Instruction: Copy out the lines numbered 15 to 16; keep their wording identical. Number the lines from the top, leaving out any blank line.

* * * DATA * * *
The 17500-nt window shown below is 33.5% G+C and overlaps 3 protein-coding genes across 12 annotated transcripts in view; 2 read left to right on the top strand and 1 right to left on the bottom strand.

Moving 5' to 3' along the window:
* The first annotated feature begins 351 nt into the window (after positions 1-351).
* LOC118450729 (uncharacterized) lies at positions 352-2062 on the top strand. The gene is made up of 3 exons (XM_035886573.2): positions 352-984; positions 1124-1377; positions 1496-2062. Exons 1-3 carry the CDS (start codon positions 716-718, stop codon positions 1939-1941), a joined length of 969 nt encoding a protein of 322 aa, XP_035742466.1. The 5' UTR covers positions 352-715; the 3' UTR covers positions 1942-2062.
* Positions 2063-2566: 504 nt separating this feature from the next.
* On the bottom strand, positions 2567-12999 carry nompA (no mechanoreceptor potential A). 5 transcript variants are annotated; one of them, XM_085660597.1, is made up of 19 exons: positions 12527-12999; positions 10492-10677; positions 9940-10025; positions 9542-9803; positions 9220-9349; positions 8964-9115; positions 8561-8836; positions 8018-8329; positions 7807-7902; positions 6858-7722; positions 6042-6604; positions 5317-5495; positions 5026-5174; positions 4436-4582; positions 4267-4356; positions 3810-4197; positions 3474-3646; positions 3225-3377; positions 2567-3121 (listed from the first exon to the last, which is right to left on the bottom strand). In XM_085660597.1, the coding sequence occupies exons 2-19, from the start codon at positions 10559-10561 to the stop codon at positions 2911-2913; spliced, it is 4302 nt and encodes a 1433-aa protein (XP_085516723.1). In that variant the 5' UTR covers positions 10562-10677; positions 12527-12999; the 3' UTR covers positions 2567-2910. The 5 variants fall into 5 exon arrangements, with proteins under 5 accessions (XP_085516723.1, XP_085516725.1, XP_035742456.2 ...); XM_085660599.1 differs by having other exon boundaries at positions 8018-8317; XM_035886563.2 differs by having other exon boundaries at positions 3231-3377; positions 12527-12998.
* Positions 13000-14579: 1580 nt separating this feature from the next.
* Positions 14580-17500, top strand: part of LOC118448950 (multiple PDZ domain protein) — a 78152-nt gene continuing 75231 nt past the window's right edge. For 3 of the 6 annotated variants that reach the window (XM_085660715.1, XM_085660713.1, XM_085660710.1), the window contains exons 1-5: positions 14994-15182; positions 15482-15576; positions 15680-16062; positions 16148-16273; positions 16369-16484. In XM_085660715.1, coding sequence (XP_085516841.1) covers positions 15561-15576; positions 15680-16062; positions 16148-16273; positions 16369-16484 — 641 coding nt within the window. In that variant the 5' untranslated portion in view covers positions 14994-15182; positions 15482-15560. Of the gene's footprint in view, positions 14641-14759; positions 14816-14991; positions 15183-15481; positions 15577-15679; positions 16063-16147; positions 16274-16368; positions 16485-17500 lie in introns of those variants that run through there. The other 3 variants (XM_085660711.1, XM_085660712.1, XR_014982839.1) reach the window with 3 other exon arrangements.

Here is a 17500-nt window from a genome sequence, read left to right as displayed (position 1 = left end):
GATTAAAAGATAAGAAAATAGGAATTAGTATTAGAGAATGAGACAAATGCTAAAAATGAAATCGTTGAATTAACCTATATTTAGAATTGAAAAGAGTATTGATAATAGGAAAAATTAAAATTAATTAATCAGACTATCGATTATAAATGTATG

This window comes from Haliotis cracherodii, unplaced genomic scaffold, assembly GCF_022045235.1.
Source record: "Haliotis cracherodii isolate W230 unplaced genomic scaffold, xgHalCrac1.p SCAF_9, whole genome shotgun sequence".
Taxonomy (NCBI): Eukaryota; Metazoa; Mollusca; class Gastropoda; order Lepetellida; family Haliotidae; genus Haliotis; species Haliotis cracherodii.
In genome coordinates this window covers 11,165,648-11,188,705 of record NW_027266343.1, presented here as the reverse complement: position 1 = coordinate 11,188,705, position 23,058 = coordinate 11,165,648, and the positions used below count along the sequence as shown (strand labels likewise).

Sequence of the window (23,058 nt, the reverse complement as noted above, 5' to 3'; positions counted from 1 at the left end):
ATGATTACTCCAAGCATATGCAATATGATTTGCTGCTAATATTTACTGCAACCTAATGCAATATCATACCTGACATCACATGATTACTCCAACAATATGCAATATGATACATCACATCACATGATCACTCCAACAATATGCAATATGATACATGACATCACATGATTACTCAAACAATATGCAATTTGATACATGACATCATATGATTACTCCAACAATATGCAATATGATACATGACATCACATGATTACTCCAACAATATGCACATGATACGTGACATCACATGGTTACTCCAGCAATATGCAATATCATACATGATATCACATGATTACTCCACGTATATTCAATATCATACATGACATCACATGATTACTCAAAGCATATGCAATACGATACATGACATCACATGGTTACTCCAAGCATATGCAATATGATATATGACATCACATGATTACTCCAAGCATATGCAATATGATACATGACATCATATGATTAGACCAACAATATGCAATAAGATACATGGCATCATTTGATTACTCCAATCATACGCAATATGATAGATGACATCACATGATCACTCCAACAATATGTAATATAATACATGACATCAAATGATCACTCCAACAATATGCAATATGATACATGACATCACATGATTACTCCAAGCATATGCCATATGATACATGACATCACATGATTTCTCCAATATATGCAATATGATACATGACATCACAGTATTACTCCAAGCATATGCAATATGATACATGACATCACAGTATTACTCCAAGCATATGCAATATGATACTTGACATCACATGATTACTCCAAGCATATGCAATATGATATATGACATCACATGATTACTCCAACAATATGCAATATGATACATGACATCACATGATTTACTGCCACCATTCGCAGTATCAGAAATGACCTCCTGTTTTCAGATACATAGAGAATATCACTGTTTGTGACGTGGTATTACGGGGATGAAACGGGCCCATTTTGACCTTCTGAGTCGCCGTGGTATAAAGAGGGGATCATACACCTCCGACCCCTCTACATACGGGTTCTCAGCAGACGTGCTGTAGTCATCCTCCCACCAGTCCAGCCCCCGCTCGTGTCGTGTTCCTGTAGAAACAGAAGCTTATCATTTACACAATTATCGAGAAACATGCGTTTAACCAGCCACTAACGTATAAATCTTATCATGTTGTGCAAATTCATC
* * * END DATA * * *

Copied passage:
Sequence of the window (23,058 nt, the reverse complement as noted above, 5' to 3'; positions counted from 1 at the left end):
ATGATTACTCCAAGCATATGCAATATGATTTGCTGCTAATATTTACTGCAACCTAATGCAATATCATACCTGACATCACATGATTACTCCAACAATATGCAATATGATACATCACATCACATGATCACTCCAACAATATGCAATATGATACATGACATCACATGATTACTCAAACAATATGCAATTTGATACATGACATCATATGATTACTCCAACAATATGCAATATGATACATGACATCACATGATTACTCCAACAATATGCACATGATACGTGACATCACATGGTTACTCCAGCAATATGCAATATCATACATGATATCACATGATTACTCCACGTATATTCAATATCATACATGACATCACATGATTACTCAAAGCATATGCAATACGATACATGACATCACATGGTTACTCCAAGCATATGCAATATGATATATGACATCACATGATTACTCCAAGCATATGCAATATGATACATGACATCATATGATTAGACCAACAATATGCAATAAGATACATGGCATCATTTGATTACTCCAATCATACGCAATATGATAGATGACATCACATGATCACTCCAACAATATGTAATATAATACATGACATCAAATGATCACTCCAACAATATGCAATATGATACATGACATCACATGATTACTCCAAGCATATGCCATATGATACATGACATCACATGATTTCTCCAATATATGCAATATGATACATGACATCACAGTATTACTCCAAGCATATGCAATATGATACATGACATCACAGTATTACTCCAAGCATATGCAATATGATACTTGACATCACATGATTACTCCAAGCATATGCAATATGATATATGACATCACATGATTACTCCAACAATATGCAATATGATACATGACATCACATGATTTACTGCCACCATTCGCAGTATCAGAAATGACCTCCTGTTTTCAGATACATAGAGAATATCACTGTTTGTGACGTGGTATTACGGGGATGAAACGGGCCCATTTTGACCTTCTGAGTCGCCGTGGTATAAAGAGGGGATCATACACCTCCGACCCCTCTACATACGGGTTCTCAGCAGACGTGCTGTAGTCATCCTCCCACCAGTCCAGCCCCCGCTCGTGTCGTGTTCCTGTAGAAACAGAAGCTTATCATTTACACAATTATCGAGAAACATGCGTTTAACCAGCCACTAACGTATAAATCTTATCATGTTGTGCAAATTCATC